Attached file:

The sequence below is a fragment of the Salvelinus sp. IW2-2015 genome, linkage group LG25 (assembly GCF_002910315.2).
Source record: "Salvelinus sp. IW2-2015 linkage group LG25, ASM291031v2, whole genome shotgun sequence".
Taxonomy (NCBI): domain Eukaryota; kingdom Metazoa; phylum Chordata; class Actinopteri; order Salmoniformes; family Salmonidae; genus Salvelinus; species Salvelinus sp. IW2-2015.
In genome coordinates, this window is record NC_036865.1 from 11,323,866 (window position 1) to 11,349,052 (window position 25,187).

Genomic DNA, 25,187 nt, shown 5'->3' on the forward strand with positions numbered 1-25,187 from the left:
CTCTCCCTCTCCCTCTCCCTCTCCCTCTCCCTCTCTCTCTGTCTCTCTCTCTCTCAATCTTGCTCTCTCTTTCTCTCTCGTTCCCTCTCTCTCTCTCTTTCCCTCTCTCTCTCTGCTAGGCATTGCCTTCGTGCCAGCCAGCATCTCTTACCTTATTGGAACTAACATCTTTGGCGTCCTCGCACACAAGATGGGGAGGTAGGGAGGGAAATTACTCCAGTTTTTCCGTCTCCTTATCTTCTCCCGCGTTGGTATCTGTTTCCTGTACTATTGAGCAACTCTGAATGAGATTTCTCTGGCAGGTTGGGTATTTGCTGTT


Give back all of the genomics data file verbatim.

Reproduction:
The sequence below is a fragment of the Salvelinus sp. IW2-2015 genome, linkage group LG25 (assembly GCF_002910315.2).
Source record: "Salvelinus sp. IW2-2015 linkage group LG25, ASM291031v2, whole genome shotgun sequence".
Taxonomy (NCBI): domain Eukaryota; kingdom Metazoa; phylum Chordata; class Actinopteri; order Salmoniformes; family Salmonidae; genus Salvelinus; species Salvelinus sp. IW2-2015.
In genome coordinates, this window is record NC_036865.1 from 11,323,866 (window position 1) to 11,349,052 (window position 25,187).

Genomic DNA, 25,187 nt, shown 5'->3' on the forward strand with positions numbered 1-25,187 from the left:
CTCTCCCTCTCCCTCTCCCTCTCCCTCTCCCTCTCTCTCTGTCTCTCTCTCTCTCAATCTTGCTCTCTCTTTCTCTCTCGTTCCCTCTCTCTCTCTCTTTCCCTCTCTCTCTCTGCTAGGCATTGCCTTCGTGCCAGCCAGCATCTCTTACCTTATTGGAACTAACATCTTTGGCGTCCTCGCACACAAGATGGGGAGGTAGGGAGGGAAATTACTCCAGTTTTTCCGTCTCCTTATCTTCTCCCGCGTTGGTATCTGTTTCCTGTACTATTGAGCAACTCTGAATGAGATTTCTCTGGCAGGTTGGGTATTTGCTGTT